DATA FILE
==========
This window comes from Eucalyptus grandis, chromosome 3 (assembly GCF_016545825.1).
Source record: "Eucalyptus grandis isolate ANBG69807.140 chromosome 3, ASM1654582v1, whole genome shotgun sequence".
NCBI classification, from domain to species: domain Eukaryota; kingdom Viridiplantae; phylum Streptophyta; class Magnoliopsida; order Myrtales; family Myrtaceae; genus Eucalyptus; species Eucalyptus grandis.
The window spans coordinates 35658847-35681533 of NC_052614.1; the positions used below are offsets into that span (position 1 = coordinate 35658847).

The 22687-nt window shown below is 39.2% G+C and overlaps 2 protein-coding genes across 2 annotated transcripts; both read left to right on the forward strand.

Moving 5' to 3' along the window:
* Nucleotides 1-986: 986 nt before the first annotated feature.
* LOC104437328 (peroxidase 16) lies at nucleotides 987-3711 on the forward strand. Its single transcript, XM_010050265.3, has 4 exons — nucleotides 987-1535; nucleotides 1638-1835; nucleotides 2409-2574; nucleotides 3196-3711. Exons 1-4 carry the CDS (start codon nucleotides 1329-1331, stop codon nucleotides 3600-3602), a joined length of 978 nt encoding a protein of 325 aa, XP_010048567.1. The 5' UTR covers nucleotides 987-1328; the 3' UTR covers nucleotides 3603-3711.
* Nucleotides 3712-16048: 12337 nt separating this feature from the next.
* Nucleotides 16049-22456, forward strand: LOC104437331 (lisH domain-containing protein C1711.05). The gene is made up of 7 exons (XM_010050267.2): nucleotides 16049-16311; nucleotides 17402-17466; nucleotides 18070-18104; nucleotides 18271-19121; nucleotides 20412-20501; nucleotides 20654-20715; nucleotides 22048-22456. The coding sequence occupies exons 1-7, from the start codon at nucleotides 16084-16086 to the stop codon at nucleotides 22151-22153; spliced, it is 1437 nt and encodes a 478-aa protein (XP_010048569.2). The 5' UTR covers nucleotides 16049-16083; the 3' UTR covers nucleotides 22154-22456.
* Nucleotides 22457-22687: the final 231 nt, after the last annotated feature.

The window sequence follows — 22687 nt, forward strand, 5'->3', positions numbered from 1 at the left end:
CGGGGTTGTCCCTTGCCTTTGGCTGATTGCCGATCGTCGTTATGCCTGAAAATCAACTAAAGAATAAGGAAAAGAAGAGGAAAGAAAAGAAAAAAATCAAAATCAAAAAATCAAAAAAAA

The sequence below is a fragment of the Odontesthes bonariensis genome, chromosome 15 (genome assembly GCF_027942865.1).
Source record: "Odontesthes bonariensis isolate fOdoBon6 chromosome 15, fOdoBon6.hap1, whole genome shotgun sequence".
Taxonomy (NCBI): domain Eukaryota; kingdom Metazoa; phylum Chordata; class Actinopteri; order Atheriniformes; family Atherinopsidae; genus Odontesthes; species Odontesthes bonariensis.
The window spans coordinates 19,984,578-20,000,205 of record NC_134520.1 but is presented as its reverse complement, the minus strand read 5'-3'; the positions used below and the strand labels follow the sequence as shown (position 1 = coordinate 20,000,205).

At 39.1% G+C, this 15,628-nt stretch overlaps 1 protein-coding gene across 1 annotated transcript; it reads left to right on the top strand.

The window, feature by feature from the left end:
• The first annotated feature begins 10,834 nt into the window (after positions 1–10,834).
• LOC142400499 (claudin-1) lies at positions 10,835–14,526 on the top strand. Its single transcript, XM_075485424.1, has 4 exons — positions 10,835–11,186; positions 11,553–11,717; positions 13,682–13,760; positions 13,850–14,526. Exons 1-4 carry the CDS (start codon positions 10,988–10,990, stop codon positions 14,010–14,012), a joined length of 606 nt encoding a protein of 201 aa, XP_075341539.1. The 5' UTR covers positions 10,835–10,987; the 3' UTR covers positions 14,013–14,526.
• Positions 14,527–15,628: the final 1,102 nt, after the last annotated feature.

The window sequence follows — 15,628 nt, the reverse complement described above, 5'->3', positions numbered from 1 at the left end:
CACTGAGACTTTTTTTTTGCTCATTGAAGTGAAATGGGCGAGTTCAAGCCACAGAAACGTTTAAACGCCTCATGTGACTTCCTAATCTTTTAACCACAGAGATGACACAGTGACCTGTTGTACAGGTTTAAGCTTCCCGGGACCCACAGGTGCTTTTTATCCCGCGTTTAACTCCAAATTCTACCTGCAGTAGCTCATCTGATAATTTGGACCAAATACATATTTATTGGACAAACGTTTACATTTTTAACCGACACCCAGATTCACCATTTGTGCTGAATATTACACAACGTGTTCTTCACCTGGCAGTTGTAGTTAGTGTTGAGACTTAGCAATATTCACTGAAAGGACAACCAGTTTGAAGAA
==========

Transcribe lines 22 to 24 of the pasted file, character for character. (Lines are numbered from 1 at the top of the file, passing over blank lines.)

• Positions 14,527–15,628: the final 1,102 nt, after the last annotated feature.

The window sequence follows — 15,628 nt, the reverse complement described above, 5'->3', positions numbered from 1 at the left end:
CACTGAGACTTTTTTTTTGCTCATTGAAGTGAAATGGGCGAGTTCAAGCCACAGAAACGTTTAAACGCCTCATGTGACTTCCTAATCTTTTAACCACAGAGATGACACAGTGACCTGTTGTACAGGTTTAAGCTTCCCGGGACCCACAGGTGCTTTTTATCCCGCGTTTAACTCCAAATTCTACCTGCAGTAGCTCATCTGATAATTTGGACCAAATACATATTTATTGGACAAACGTTTACATTTTTAACCGACACCCAGATTCACCATTTGTGCTGAATATTACACAACGTGTTCTTCACCTGGCAGTTGTAGTTAGTGTTGAGACTTAGCAATATTCACTGAAAGGACAACCAGTTTGAAGAA